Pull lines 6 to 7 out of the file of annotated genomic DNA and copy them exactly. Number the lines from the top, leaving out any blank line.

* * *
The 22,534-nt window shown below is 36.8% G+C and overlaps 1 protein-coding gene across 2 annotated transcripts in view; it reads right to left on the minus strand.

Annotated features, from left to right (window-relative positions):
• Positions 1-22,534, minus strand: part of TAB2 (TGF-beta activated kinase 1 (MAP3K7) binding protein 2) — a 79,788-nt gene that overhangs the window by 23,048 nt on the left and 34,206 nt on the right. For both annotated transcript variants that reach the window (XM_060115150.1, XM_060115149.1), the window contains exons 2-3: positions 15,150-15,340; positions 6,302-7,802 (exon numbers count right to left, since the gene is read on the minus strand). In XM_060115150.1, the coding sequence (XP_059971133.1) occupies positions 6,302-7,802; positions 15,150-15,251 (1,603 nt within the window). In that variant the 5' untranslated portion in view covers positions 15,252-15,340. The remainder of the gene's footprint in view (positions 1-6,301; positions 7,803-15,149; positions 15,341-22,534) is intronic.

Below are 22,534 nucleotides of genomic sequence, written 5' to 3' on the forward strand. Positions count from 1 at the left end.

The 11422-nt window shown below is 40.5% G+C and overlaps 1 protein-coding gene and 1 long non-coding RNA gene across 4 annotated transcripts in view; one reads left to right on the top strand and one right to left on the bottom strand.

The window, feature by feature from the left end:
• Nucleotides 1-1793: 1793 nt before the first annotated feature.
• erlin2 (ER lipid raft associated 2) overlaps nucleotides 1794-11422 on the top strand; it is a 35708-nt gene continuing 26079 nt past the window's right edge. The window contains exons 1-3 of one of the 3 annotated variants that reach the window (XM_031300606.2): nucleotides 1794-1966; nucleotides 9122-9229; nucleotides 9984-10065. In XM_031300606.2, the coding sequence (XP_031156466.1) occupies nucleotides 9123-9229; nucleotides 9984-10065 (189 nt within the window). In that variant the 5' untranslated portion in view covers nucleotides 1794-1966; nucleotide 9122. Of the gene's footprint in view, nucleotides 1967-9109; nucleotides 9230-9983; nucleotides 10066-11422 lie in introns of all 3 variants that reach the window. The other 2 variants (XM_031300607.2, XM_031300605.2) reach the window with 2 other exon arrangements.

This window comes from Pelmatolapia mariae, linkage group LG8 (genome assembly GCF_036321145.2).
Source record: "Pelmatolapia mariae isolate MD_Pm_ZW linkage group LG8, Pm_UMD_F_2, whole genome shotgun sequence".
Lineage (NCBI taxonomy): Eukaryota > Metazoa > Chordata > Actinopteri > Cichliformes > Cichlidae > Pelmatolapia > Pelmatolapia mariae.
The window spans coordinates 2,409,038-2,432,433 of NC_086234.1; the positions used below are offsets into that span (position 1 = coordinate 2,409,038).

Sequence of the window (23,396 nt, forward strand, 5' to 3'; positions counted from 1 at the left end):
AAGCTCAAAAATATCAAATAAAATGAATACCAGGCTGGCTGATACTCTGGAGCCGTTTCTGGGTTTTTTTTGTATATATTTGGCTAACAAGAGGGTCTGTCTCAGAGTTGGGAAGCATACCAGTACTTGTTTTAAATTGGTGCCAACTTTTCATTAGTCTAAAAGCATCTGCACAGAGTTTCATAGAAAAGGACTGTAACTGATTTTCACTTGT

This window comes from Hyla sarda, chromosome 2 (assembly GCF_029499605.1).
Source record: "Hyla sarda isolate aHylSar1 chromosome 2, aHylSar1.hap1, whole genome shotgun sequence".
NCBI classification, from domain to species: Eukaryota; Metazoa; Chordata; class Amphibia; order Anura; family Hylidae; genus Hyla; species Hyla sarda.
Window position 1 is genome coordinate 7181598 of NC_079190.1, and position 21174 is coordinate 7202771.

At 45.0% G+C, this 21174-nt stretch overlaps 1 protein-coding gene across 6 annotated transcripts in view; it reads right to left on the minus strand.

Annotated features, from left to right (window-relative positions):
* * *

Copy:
The window, feature by feature from the left end:
• Nucleotides 1-1793: 1793 nt before the first annotated feature.